New Year's Resolutions (12/28/05)

Dear Zelda,

I'm what you would call a "work-a-holic." I work 12 hours a day approximately 362 days a year. Vacations are rare and I don't know the last time I DIDN'T work on a weekend. I'm 36 years old, I love my job, and although I've been able to purchase all the toys (boat, camper, nice car, etc...) that it affords me, I'm too POOPED to enjoy them. My New Year's resolution is to slow waaaaaaaay down.

A little of your wisdom would be appreciated.

Pump the Brakes

Dear Pump the Brakes,

We've all heard the testosterone-addled phrase "he who dies with the most toys wins," but unfortunately, I've always been of the mindset that "he who dies with the most toys... is just dead."

You bring up a very valid point. What good are all the material things you have if you can't use them, and unless your camper is your "home sweet home," or you're sailing your boat to work, why bother? Are you trying to keep up with the "Joneses," or do you really believe that at some point you're going to be able to sit back, relax, and smell the weekend? A great work ethic is something to be proud of, but today you're 36, you'll be 46 before you know it, and 56 will sneak up even faster. Trust me! (At least you don't age seven years every year!). All the "toys" in the world can't rewind time. We spend all this effort working and saving and acquiring, amassing our toys and our resources, and we forget something obvious: TIME IS THE ULTIMATE NON-RENEWABLE RESOURCE.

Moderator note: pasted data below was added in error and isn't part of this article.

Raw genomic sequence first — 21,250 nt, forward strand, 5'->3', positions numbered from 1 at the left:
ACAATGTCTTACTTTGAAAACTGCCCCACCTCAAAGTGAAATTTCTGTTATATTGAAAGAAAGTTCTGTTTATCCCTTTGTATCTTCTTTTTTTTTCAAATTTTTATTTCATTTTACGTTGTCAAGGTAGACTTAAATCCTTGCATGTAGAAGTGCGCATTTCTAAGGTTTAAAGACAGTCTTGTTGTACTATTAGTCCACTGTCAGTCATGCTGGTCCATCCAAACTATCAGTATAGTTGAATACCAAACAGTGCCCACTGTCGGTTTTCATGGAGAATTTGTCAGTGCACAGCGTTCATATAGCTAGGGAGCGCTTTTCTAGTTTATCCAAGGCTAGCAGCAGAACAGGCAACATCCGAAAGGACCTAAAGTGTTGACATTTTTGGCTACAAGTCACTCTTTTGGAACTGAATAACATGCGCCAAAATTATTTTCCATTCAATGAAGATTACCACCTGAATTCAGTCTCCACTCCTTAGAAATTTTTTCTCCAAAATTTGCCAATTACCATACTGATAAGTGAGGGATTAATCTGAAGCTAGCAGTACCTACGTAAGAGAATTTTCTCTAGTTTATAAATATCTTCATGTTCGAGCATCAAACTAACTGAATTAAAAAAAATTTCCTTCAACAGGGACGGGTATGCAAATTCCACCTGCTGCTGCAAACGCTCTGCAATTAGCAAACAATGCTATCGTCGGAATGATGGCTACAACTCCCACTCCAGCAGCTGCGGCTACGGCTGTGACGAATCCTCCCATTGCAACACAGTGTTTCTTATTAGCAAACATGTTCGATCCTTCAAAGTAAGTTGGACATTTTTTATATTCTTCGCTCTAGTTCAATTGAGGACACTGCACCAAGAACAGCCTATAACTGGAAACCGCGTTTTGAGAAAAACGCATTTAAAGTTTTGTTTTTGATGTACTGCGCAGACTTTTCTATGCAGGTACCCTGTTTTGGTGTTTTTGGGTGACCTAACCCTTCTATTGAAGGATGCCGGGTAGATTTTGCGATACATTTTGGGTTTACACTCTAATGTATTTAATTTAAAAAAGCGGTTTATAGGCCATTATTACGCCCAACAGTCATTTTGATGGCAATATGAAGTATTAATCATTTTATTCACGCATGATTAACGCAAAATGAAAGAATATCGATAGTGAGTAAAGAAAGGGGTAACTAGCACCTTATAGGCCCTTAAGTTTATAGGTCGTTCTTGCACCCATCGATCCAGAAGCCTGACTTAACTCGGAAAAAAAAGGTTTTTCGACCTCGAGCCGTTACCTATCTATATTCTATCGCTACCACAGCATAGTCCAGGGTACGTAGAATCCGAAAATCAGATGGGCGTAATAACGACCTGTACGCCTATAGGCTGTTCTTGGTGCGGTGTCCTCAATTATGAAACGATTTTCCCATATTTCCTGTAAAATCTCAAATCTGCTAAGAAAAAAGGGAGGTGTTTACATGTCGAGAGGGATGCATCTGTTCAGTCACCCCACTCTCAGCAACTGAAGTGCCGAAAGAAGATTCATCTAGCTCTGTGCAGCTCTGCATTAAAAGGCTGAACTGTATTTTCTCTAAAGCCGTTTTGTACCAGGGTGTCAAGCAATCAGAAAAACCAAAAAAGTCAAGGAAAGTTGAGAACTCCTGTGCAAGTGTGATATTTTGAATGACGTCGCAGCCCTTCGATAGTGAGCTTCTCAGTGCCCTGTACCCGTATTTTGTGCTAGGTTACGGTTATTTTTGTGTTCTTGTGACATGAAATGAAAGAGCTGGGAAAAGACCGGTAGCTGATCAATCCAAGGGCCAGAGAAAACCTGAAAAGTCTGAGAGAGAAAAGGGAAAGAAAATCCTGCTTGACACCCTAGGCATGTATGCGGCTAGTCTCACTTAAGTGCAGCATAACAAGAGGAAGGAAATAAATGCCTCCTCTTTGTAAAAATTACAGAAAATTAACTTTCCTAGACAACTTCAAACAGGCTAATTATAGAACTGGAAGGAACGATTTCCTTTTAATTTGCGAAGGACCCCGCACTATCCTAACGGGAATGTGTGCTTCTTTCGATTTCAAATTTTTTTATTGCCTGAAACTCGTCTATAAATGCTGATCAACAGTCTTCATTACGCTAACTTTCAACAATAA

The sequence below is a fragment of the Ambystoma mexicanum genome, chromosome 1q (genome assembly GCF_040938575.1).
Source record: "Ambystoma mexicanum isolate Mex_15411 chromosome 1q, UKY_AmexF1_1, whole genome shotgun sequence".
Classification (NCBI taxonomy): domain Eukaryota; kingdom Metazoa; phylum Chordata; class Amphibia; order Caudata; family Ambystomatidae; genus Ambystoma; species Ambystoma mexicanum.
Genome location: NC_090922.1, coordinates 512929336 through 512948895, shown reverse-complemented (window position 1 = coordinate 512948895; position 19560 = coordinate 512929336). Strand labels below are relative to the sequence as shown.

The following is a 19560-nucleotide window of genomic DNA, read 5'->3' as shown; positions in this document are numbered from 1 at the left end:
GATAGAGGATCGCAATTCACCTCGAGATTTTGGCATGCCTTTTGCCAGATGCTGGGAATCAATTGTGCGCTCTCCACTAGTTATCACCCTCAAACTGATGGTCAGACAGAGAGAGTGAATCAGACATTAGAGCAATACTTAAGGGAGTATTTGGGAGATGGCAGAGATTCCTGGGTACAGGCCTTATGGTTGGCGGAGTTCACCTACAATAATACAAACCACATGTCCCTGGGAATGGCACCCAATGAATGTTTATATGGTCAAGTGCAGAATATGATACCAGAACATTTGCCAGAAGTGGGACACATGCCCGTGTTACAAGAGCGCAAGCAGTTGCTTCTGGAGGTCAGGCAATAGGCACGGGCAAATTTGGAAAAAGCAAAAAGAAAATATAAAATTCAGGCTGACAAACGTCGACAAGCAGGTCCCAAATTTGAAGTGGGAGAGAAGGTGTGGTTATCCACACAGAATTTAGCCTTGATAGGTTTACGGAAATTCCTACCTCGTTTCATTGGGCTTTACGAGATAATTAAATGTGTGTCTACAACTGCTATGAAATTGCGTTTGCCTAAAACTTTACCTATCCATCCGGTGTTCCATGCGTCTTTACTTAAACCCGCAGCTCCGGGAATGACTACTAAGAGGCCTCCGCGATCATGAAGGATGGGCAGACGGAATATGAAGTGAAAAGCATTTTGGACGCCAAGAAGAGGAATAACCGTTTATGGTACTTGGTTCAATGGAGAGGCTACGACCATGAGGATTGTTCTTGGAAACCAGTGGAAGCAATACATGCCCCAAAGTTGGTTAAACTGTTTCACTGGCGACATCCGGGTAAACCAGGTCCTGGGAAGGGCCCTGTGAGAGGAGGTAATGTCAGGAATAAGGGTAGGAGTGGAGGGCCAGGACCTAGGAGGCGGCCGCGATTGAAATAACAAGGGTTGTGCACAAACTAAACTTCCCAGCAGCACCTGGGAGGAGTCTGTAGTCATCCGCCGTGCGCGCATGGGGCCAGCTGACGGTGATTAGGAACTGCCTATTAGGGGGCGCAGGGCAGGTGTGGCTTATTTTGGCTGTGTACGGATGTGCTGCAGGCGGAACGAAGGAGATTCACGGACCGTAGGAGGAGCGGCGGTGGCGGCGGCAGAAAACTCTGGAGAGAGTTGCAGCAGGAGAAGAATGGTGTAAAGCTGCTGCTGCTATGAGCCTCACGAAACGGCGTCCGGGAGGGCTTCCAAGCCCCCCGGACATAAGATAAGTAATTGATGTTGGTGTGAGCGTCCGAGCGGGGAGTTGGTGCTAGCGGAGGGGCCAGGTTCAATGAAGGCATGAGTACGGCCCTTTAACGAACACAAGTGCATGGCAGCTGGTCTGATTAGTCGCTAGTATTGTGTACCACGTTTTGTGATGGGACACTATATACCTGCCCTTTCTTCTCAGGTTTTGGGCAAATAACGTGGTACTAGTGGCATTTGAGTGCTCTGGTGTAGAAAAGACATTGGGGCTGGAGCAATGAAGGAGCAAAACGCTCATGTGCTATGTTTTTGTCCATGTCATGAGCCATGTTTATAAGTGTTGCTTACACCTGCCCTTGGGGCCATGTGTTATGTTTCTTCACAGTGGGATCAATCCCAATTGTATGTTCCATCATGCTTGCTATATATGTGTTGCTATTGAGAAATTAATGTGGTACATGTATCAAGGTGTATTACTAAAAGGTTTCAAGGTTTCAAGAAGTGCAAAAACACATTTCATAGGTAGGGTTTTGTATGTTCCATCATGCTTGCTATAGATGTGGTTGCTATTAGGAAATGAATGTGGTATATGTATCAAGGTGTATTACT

What you need is a good twelve-step WA program (work-a-holics anonymous) to take you from work-a-holic... to recovering work-a-holic, ASAP! The first step was admitting it. Good job! Now you need to take the necessary steps to ensure that you don't fall off the wagon, spiraling into the black hole of WORK, WORK, and MORE WORK. Do you stay at work because you don't want to go home? Do you stay at work because you really have too much work? Or do you stay at work to pay for the mounting insurance on the ever-growing pile of "toys" that have become oversized dust-collectors? You need to figure out what it is that working hard really does for you, and if there are ways to achieve some of these goals without this heavy burden. But for now, let's make some concrete plans: as of today, your second step is to make sure that you DO NOT work any Sundays for the whole month of January. Now don't start sweating and panicking (think of it as work detox); you can do it. Start with baby steps. Once the Sunday thing has worked, expand it to Saturday, and make a habit of taking at least one weekend a month completely OFF. Call me crazy, but I don't think you were put here on Earth to be slapped into a cubicle-shaped isolation chamber and stare at a computer, only to wonder exactly why it is we were put here on Earth.

Once you get a taste of the recovery process, and of the freedom and peace of mind that follow, the rest of the steps will fall into place.

Zelda

Dear Zelda,

I read that this week's column is about New Year's resolutions. I've always been cynical about these because I think that no one ever sticks to them. What's the big deal about making them anyway? My New Year's resolution is not to make a New Year's resolution. Is that bad?

Resolution Free

Dear Resolution Free,

I've got good news and bad news. Bad News: you do realize that you just made a New Year's resolution...right? Good News: sounds like in the future you'll probably keep it!